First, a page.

Since the first week of July Corn, Soybeans, and wheat futures prices have all significantly increased. December 2010 corn futures reached contract lows before rebounding $0.62 (or 18%) to close around $4.07 on Friday, July 16, 2010. Corn futures have not been this high since the beginning of March. November 2010 soybean futures gained about $0.85 (or 9.4%) to close around $9.85 on Friday, July 16, 2010. It was the end of April when soybean futures last closed at these levels. September 2010 CMEGroup wheat futures have gained about $1.07 (or 22.3%) to close around $5.87 on Friday, July 16, 2010. Seven months have passed since wheat futures last reached current levels.
For corn, the USDA crop progress report for the week ending July 12, 2010 indicates that 73% of the nation’s crop is rated good to excellent. This is up slightly from the previous week and about the same this time last year. For Kentucky, the USDA crop progress report indicates that 65% is rated good to excellent.
For soybeans, the USDA crop progress report for the week ending July 12, 2010 indicates that 65% of the nation’s crop is rated good to excellent. This is down slightly from the previous week and about the same as this time last year. For Kentucky, the USDA crop progress report indicates that 68% is rated good to excellent.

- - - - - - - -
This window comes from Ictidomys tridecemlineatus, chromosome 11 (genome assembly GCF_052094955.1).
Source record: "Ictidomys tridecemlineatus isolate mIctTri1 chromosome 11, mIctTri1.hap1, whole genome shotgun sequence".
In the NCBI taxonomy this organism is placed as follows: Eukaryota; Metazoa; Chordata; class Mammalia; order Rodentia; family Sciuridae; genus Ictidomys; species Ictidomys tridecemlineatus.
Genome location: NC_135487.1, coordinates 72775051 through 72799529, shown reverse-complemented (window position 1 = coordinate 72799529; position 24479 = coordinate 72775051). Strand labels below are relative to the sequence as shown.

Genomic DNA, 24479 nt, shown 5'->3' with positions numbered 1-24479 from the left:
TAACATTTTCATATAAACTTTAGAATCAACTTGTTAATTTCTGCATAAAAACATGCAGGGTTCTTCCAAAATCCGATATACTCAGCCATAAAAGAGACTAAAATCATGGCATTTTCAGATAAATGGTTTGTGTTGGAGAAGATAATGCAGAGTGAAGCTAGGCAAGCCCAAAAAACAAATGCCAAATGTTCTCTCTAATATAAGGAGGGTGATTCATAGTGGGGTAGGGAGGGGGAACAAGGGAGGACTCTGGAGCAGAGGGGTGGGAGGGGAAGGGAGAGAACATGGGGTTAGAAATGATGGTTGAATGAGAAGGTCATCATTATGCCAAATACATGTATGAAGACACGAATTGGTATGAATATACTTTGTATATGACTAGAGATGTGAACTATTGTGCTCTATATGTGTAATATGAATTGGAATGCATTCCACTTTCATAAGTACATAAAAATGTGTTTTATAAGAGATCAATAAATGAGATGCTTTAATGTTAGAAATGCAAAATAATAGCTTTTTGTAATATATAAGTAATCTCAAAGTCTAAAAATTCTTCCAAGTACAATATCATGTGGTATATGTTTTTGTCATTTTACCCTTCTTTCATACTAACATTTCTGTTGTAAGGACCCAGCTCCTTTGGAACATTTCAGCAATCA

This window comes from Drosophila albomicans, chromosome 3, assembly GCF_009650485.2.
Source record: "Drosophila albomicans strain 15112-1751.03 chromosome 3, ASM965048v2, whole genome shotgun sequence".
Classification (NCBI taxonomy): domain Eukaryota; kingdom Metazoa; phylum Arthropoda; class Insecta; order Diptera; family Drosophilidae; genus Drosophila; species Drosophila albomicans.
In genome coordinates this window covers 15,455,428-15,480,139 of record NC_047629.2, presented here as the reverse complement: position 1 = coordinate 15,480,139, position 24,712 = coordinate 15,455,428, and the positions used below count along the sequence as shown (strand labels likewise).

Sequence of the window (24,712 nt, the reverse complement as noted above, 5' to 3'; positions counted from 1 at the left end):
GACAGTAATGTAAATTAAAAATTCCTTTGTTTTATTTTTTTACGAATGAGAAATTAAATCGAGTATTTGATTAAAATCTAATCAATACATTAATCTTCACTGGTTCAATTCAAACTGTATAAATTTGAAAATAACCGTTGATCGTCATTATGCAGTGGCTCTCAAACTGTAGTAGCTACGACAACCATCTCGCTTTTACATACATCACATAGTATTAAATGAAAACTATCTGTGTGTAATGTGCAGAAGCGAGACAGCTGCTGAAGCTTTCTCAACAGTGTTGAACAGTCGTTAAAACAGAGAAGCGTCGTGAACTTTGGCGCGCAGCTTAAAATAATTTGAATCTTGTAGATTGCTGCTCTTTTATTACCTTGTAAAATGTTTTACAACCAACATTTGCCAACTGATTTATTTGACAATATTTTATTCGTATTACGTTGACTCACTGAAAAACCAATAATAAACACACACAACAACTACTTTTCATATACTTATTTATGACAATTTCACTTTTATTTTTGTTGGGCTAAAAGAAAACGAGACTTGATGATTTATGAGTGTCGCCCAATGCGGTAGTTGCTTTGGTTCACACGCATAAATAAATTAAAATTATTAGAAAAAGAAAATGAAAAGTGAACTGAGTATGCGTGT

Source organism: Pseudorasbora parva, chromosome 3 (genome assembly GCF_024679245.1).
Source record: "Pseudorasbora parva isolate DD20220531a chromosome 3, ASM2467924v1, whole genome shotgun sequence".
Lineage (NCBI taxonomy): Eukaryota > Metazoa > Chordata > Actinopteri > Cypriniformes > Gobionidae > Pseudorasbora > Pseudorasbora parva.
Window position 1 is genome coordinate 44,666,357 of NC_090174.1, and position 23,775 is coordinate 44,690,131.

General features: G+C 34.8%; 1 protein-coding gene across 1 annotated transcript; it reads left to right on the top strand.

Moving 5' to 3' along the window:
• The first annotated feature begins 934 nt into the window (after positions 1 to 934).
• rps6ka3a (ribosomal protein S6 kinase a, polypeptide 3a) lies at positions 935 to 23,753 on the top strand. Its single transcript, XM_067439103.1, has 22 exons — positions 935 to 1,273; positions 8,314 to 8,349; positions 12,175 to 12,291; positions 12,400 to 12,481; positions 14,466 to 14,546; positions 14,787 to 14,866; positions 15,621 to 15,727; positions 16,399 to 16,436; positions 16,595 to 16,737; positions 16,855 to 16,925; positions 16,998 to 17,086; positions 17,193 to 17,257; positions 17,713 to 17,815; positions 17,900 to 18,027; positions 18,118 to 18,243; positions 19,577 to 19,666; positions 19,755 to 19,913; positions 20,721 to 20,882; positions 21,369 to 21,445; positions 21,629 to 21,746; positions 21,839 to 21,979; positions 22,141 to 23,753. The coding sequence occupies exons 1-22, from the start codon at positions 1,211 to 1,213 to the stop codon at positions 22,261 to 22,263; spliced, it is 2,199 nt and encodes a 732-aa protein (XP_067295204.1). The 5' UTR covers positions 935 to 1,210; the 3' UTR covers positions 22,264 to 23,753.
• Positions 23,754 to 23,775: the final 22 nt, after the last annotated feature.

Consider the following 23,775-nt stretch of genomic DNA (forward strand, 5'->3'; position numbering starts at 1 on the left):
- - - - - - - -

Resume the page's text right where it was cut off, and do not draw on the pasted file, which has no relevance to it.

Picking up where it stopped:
Even though we are in the middle of the growing season, and yields to this point are uncertain, price changes are not all supply driven. Since the end of the first week in June, the nominal U.S. broad dollar index, which measures the value of the U.S. dollar relative to major trading partners, has fallen over 3%. Commodity index funds for both corn and soybeans have been in a sideways position for the past few months. For corn, speculators are net long, meaning there are more longs or purchases than shorts or sales of futures contracts, indicating a slight sense of bullishness. For soybeans, speculators are net short, indicating some bearishness.
Prices will continue to be volatile given unknowns in U.S. yields (i.e., weather), global economy, and size of crops from competing nations. Price expectations should not be based upon speculation but upon profit expectations. For questions and comments please contact Cory Walters at firstname.lastname@example.org